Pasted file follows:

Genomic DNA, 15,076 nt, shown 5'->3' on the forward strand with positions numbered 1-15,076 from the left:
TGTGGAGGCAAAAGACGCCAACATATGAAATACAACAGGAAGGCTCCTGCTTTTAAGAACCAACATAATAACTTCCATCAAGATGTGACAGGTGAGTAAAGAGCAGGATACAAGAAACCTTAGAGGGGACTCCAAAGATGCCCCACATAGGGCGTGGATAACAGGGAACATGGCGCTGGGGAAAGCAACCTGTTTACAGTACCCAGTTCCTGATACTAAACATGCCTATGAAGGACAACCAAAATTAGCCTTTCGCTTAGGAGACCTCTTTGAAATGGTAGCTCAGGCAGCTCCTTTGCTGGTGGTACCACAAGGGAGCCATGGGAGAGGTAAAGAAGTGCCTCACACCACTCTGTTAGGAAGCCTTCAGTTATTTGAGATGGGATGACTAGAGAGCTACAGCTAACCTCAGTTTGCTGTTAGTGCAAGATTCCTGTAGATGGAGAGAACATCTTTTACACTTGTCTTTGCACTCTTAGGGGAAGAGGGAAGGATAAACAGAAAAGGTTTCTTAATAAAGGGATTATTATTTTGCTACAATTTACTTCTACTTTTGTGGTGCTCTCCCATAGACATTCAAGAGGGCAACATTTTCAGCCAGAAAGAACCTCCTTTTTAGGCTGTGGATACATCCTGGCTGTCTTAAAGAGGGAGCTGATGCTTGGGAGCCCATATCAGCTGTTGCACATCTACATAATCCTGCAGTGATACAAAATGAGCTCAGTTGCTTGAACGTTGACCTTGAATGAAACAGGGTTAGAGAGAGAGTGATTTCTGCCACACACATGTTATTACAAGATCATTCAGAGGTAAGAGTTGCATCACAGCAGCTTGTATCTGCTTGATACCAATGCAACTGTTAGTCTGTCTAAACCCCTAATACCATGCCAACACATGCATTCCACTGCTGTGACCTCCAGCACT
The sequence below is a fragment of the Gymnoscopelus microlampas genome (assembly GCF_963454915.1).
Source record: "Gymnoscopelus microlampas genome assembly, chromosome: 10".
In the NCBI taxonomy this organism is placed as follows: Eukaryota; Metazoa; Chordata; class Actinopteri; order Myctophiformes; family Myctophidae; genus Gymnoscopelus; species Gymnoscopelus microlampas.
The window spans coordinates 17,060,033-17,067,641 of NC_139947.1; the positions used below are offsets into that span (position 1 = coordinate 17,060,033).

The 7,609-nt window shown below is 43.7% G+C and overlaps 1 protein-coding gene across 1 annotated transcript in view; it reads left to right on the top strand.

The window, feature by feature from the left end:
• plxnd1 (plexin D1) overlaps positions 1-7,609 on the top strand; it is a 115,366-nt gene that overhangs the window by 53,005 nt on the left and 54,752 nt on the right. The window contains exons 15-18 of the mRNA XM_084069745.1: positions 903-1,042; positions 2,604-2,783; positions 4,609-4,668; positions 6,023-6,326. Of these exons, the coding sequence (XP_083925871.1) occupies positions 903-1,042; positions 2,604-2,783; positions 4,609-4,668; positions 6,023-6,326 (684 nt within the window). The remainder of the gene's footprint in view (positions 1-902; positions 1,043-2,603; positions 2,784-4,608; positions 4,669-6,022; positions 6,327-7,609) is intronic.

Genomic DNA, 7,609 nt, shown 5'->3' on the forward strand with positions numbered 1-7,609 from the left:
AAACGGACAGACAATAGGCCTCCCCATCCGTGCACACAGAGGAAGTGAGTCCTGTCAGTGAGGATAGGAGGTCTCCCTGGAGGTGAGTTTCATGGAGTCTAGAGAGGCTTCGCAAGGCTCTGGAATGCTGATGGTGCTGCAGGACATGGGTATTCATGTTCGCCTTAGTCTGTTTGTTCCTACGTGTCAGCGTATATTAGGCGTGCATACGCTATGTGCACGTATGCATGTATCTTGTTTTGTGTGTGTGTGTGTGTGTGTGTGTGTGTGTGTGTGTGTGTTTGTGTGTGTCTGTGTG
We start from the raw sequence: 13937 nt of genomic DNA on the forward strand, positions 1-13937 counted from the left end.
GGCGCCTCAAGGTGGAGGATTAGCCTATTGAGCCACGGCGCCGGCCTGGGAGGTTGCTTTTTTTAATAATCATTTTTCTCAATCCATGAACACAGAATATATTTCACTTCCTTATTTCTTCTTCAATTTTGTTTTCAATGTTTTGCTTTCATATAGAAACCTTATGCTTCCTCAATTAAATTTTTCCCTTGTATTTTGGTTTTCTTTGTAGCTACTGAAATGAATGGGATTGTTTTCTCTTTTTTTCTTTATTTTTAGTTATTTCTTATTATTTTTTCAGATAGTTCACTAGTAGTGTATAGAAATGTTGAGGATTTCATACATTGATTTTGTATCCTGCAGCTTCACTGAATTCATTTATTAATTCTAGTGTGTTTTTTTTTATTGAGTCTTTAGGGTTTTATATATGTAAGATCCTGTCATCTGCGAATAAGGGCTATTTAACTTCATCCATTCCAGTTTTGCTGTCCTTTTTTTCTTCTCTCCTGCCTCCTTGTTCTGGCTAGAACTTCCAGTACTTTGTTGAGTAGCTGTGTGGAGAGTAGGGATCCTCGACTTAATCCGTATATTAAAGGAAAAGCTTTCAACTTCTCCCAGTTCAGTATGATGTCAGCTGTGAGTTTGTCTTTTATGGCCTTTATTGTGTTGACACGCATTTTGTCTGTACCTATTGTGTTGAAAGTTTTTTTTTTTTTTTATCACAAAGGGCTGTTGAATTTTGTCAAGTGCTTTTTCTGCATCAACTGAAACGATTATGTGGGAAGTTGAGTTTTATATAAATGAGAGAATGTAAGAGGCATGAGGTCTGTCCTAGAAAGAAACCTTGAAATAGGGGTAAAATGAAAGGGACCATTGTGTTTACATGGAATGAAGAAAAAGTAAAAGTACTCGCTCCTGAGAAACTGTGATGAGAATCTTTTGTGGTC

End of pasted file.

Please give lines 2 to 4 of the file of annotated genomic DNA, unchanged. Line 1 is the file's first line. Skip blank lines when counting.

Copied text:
TGTGGAGGCAAAAGACGCCAACATATGAAATACAACAGGAAGGCTCCTGCTTTTAAGAACCAACATAATAACTTCCATCAAGATGTGACAGGTGAGTAAAGAGCAGGATACAAGAAACCTTAGAGGGGACTCCAAAGATGCCCCACATAGGGCGTGGATAACAGGGAACATGGCGCTGGGGAAAGCAACCTGTTTACAGTACCCAGTTCCTGATACTAAACATGCCTATGAAGGACAACCAAAATTAGCCTTTCGCTTAGGAGACCTCTTTGAAATGGTAGCTCAGGCAGCTCCTTTGCTGGTGGTACCACAAGGGAGCCATGGGAGAGGTAAAGAAGTGCCTCACACCACTCTGTTAGGAAGCCTTCAGTTATTTGAGATGGGATGACTAGAGAGCTACAGCTAACCTCAGTTTGCTGTTAGTGCAAGATTCCTGTAGATGGAGAGAACATCTTTTACACTTGTCTTTGCACTCTTAGGGGAAGAGGGAAGGATAAACAGAAAAGGTTTCTTAATAAAGGGATTATTATTTTGCTACAATTTACTTCTACTTTTGTGGTGCTCTCCCATAGACATTCAAGAGGGCAACATTTTCAGCCAGAAAGAACCTCCTTTTTAGGCTGTGGATACATCCTGGCTGTCTTAAAGAGGGAGCTGATGCTTGGGAGCCCATATCAGCTGTTGCACATCTACATAATCCTGCAGTGATACAAAATGAGCTCAGTTGCTTGAACGTTGACCTTGAATGAAACAGGGTTAGAGAGAGAGTGATTTCTGCCACACACATGTTATTACAAGATCATTCAGAGGTAAGAGTTGCATCACAGCAGCTTGTATCTGCTTGATACCAATGCAACTGTTAGTCTGTCTAAACCCCTAATACCATGCCAACACATGCATTCCACTGCTGTGACCTCCAGCACT
The sequence below is a fragment of the Gymnoscopelus microlampas genome (assembly GCF_963454915.1).
Source record: "Gymnoscopelus microlampas genome assembly, chromosome: 10".